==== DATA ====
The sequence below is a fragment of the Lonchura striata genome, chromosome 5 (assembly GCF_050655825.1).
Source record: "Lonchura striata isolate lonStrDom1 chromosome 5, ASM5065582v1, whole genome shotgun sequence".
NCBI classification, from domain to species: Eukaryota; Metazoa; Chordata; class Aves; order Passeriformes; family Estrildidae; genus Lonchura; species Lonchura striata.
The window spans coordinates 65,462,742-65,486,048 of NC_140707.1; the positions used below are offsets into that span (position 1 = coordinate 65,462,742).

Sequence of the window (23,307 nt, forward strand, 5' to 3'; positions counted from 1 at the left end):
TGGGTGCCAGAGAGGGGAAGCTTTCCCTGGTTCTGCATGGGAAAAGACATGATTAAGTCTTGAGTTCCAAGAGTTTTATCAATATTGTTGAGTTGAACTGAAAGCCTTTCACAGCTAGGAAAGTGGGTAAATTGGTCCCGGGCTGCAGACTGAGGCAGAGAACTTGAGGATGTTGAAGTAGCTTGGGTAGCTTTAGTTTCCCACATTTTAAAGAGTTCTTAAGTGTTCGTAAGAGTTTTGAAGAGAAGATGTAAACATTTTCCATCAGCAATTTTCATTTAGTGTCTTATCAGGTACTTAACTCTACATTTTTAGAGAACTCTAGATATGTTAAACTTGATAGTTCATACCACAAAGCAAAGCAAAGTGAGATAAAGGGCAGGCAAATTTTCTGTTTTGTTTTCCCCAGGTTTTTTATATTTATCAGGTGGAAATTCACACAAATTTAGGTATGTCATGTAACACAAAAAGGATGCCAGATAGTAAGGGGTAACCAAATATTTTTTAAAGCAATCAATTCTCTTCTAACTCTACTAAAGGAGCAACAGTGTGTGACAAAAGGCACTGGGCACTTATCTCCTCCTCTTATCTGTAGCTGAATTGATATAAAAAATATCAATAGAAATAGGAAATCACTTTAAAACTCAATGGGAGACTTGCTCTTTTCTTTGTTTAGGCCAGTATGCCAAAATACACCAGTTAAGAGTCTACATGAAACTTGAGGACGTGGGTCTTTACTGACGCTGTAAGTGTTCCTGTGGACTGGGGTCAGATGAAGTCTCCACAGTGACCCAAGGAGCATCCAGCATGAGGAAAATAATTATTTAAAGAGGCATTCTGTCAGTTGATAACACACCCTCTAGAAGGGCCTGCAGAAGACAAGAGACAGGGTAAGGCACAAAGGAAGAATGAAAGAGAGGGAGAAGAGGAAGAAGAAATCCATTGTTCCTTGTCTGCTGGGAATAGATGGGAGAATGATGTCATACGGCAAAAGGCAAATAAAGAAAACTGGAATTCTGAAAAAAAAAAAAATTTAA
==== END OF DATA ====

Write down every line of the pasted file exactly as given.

The sequence below is a fragment of the Lonchura striata genome, chromosome 5 (assembly GCF_050655825.1).
Source record: "Lonchura striata isolate lonStrDom1 chromosome 5, ASM5065582v1, whole genome shotgun sequence".
NCBI classification, from domain to species: Eukaryota; Metazoa; Chordata; class Aves; order Passeriformes; family Estrildidae; genus Lonchura; species Lonchura striata.
The window spans coordinates 65,462,742-65,486,048 of NC_140707.1; the positions used below are offsets into that span (position 1 = coordinate 65,462,742).

Sequence of the window (23,307 nt, forward strand, 5' to 3'; positions counted from 1 at the left end):
TGGGTGCCAGAGAGGGGAAGCTTTCCCTGGTTCTGCATGGGAAAAGACATGATTAAGTCTTGAGTTCCAAGAGTTTTATCAATATTGTTGAGTTGAACTGAAAGCCTTTCACAGCTAGGAAAGTGGGTAAATTGGTCCCGGGCTGCAGACTGAGGCAGAGAACTTGAGGATGTTGAAGTAGCTTGGGTAGCTTTAGTTTCCCACATTTTAAAGAGTTCTTAAGTGTTCGTAAGAGTTTTGAAGAGAAGATGTAAACATTTTCCATCAGCAATTTTCATTTAGTGTCTTATCAGGTACTTAACTCTACATTTTTAGAGAACTCTAGATATGTTAAACTTGATAGTTCATACCACAAAGCAAAGCAAAGTGAGATAAAGGGCAGGCAAATTTTCTGTTTTGTTTTCCCCAGGTTTTTTATATTTATCAGGTGGAAATTCACACAAATTTAGGTATGTCATGTAACACAAAAAGGATGCCAGATAGTAAGGGGTAACCAAATATTTTTTAAAGCAATCAATTCTCTTCTAACTCTACTAAAGGAGCAACAGTGTGTGACAAAAGGCACTGGGCACTTATCTCCTCCTCTTATCTGTAGCTGAATTGATATAAAAAATATCAATAGAAATAGGAAATCACTTTAAAACTCAATGGGAGACTTGCTCTTTTCTTTGTTTAGGCCAGTATGCCAAAATACACCAGTTAAGAGTCTACATGAAACTTGAGGACGTGGGTCTTTACTGACGCTGTAAGTGTTCCTGTGGACTGGGGTCAGATGAAGTCTCCACAGTGACCCAAGGAGCATCCAGCATGAGGAAAATAATTATTTAAAGAGGCATTCTGTCAGTTGATAACACACCCTCTAGAAGGGCCTGCAGAAGACAAGAGACAGGGTAAGGCACAAAGGAAGAATGAAAGAGAGGGAGAAGAGGAAGAAGAAATCCATTGTTCCTTGTCTGCTGGGAATAGATGGGAGAATGATGTCATACGGCAAAAGGCAAATAAAGAAAACTGGAATTCTGAAAAAAAAAAAAATTTAA